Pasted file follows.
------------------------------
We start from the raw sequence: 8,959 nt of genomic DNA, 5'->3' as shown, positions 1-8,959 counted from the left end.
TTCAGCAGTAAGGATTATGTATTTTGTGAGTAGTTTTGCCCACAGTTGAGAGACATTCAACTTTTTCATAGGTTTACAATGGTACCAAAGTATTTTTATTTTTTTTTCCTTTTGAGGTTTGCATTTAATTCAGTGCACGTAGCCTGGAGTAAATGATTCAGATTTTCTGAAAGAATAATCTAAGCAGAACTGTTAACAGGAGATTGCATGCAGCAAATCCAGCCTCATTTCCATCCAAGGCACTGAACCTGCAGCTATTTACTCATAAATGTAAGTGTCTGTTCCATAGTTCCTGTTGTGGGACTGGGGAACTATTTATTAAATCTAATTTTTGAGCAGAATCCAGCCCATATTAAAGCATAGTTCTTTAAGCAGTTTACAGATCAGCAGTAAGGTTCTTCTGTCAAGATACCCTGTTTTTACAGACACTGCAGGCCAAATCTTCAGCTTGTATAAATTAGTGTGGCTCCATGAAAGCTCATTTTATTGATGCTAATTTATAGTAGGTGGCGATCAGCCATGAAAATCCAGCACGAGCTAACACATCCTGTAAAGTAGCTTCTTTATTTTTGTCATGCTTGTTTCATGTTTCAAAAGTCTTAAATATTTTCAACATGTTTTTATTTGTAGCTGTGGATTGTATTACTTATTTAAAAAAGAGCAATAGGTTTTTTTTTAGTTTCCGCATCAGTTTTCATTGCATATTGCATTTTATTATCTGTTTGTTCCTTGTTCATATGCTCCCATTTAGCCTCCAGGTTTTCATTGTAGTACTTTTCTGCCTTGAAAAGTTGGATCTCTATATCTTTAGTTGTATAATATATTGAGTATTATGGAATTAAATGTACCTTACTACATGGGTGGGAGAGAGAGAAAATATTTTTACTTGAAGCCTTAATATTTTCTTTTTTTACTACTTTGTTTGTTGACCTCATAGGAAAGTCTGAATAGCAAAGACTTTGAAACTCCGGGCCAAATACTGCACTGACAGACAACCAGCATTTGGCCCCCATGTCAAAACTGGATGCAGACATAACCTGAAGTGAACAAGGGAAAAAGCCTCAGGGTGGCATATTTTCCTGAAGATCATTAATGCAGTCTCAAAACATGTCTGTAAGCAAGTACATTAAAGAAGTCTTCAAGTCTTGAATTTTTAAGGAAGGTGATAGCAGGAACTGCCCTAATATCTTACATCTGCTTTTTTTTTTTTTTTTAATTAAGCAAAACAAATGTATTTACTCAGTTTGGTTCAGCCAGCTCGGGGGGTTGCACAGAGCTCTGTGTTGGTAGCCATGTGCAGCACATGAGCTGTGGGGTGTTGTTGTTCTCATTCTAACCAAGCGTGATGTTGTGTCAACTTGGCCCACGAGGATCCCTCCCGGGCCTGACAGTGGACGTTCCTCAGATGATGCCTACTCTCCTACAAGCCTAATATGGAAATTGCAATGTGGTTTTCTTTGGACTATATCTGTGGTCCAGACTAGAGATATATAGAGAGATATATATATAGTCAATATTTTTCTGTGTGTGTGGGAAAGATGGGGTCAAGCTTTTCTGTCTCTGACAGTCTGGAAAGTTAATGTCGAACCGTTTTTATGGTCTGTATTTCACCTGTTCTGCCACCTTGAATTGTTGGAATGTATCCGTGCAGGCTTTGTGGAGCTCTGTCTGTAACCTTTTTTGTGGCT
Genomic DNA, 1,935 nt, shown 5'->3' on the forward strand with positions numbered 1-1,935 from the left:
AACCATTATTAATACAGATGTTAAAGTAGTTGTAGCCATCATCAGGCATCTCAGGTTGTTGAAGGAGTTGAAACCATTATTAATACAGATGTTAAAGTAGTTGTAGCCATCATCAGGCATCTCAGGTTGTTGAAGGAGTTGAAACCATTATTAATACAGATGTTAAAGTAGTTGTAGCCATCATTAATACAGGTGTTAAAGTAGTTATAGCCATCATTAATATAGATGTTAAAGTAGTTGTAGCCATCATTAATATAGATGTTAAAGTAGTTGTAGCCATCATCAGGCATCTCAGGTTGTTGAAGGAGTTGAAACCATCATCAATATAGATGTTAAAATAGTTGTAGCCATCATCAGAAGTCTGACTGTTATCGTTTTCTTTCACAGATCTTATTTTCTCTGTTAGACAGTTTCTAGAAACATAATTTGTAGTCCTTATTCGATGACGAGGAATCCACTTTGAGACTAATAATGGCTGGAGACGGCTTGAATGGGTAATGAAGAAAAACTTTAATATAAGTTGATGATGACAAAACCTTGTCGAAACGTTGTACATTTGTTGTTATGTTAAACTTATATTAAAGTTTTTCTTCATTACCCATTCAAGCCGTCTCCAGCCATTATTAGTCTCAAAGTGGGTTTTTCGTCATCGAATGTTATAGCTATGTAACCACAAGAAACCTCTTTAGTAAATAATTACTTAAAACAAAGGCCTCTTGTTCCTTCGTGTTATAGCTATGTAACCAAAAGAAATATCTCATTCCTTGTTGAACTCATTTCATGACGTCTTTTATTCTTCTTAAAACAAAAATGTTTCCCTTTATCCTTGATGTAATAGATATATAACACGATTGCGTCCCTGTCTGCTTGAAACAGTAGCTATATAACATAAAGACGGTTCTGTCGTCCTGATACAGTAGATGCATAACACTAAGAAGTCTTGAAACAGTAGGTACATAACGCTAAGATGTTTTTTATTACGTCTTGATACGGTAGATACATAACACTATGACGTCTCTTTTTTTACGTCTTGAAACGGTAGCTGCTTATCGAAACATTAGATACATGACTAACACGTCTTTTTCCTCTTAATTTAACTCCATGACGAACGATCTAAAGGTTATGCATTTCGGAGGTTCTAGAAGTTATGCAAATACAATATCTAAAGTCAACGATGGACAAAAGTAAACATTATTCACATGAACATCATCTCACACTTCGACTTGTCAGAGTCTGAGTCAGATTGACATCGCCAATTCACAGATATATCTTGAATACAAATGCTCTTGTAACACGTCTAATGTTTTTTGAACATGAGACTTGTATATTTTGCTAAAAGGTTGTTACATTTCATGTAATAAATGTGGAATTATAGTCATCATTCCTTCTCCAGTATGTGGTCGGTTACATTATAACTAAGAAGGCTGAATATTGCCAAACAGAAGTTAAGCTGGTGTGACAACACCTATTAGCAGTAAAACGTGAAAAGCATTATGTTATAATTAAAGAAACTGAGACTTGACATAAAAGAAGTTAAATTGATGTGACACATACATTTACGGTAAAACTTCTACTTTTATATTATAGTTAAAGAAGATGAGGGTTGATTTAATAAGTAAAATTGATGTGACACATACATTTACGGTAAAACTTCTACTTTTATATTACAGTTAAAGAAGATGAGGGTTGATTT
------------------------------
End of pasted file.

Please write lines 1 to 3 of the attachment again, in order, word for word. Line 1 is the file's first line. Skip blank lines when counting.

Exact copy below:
We start from the raw sequence: 8,959 nt of genomic DNA, 5'->3' as shown, positions 1-8,959 counted from the left end.
TTCAGCAGTAAGGATTATGTATTTTGTGAGTAGTTTTGCCCACAGTTGAGAGACATTCAACTTTTTCATAGGTTTACAATGGTACCAAAGTATTTTTATTTTTTTTTCCTTTTGAGGTTTGCATTTAATTCAGTGCACGTAGCCTGGAGTAAATGATTCAGATTTTCTGAAAGAATAATCTAAGCAGAACTGTTAACAGGAGATTGCATGCAGCAAATCCAGCCTCATTTCCATCCAAGGCACTGAACCTGCAGCTATTTACTCATAAATGTAAGTGTCTGTTCCATAGTTCCTGTTGTGGGACTGGGGAACTATTTATTAAATCTAATTTTTGAGCAGAATCCAGCCCATATTAAAGCATAGTTCTTTAAGCAGTTTACAGATCAGCAGTAAGGTTCTTCTGTCAAGATACCCTGTTTTTACAGACACTGCAGGCCAAATCTTCAGCTTGTATAAATTAGTGTGGCTCCATGAAAGCTCATTTTATTGATGCTAATTTATAGTAGGTGGCGATCAGCCATGAAAATCCAGCACGAGCTAACACATCCTGTAAAGTAGCTTCTTTATTTTTGTCATGCTTGTTTCATGTTTCAAAAGTCTTAAATATTTTCAACATGTTTTTATTTGTAGCTGTGGATTGTATTACTTATTTAAAAAAGAGCAATAGGTTTTTTTTTAGTTTCCGCATCAGTTTTCATTGCATATTGCATTTTATTATCTGTTTGTTCCTTGTTCATATGCTCCCATTTAGCCTCCAGGTTTTCATTGTAGTACTTTTCTGCCTTGAAAAGTTGGATCTCTATATCTTTAGTTGTATAATATATTGAGTATTATGGAATTAAATGTACCTTACTACATGGGTGGGAGAGAGAGAAAATATTTTTACTTGAAGCCTTAATATTTTCTTTTTTTACTACTTTGTTTGTTGACCTCATAGGAAAGTCTGAATAGCAAAGACTTTGAAACTCCGGGCCAAATACTGCACTGACAGACAACCAGCATTTGGCCCCCATGTCAAAACTGGATGCAGACATAACCTGAAGTGAACAAGGGAAAAAGCCTCAGGGTGGCATATTTTCCTGAAGATCATTAATGCAGTCTCAAAACATGTCTGTAAGCAAGTACATTAAAGAAGTCTTCAAGTCTTGAATTTTTAAGGAAGGTGATAGCAGGAACTGCCCTAATATCTTACATCTGCTTTTTTTTTTTTTTTTAATTAAGCAAAACAAATGTATTTACTCAGTTTGGTTCAGCCAGCTCGGGGGGTTGCACAGAGCTCTGTGTTGGTAGCCATGTGCAGCACATGAGCTGTGGGGTGTTGTTGTTCTCATTCTAACCAAGCGTGATGTTGTGTCAACTTGGCCCACGAGGATCCCTCCCGGGCCTGACAGTGGACGTTCCTCAGATGATGCCTACTCTCCTACAAGCCTAATATGGAAATTGCAATGTGGTTTTCTTTGGACTATATCTGTGGTCCAGACTAGAGATATATAGAGAGATATATATATAGTCAATATTTTTCTGTGTGTGTGGGAAAGATGGGGTCAAGCTTTTCTGTCTCTGACAGTCTGGAAAGTTAATGTCGAACCGTTTTTATGGTCTGTATTTCACCTGTTCTGCCACCTTGAATTGTTGGAATGTATCCGTGCAGGCTTTGTGGAGCTCTGTCTGTAACCTTTTTTGTGGCT
Genomic DNA, 1,935 nt, shown 5'->3' on the forward strand with positions numbered 1-1,935 from the left: